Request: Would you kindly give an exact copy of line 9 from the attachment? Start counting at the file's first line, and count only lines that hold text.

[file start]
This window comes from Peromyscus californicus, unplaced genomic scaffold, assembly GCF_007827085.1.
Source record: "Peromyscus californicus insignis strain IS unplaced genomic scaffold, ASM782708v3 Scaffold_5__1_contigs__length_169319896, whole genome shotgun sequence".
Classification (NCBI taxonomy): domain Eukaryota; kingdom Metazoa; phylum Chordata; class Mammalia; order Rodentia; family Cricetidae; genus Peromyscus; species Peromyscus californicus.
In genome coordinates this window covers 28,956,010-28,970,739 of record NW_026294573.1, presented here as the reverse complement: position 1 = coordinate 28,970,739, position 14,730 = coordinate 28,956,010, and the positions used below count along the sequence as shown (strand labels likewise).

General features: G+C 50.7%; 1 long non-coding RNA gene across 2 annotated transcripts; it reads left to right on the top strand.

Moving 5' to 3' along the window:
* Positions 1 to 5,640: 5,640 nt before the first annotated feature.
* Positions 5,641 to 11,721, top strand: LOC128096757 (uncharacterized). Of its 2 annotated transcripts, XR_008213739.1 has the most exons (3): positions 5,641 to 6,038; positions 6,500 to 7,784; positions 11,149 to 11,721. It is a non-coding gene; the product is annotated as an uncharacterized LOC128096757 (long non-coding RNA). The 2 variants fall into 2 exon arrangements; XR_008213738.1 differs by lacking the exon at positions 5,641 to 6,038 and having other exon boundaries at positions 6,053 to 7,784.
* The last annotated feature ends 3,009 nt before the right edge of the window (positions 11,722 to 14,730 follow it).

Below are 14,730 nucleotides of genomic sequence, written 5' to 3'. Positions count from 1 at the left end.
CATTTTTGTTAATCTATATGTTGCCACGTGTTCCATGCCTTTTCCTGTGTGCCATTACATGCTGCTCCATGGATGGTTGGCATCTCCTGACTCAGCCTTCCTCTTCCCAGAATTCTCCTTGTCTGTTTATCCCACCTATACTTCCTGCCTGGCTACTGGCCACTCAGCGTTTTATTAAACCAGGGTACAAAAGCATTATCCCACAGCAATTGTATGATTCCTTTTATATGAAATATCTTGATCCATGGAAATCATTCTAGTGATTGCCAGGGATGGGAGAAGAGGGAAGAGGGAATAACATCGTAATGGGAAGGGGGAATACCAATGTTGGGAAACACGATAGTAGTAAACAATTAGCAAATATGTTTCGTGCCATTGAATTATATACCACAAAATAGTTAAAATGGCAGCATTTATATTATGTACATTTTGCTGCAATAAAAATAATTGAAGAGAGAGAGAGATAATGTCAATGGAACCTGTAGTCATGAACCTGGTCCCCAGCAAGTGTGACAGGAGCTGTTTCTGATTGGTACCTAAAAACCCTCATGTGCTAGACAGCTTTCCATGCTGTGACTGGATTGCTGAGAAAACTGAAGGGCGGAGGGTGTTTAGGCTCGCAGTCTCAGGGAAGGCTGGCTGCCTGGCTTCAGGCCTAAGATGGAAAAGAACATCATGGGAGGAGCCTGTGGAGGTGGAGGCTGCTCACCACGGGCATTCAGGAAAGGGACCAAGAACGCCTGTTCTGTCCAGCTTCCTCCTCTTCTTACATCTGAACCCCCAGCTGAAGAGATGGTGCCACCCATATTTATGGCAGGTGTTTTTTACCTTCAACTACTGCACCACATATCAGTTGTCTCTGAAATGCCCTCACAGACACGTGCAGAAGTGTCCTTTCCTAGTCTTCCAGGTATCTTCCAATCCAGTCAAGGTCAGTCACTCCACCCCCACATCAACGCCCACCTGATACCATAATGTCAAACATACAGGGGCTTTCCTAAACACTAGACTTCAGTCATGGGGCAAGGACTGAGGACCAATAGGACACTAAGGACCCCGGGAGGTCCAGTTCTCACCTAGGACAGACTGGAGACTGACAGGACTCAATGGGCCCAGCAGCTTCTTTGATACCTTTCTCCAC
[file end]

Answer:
* The last annotated feature ends 3,009 nt before the right edge of the window (positions 11,722 to 14,730 follow it).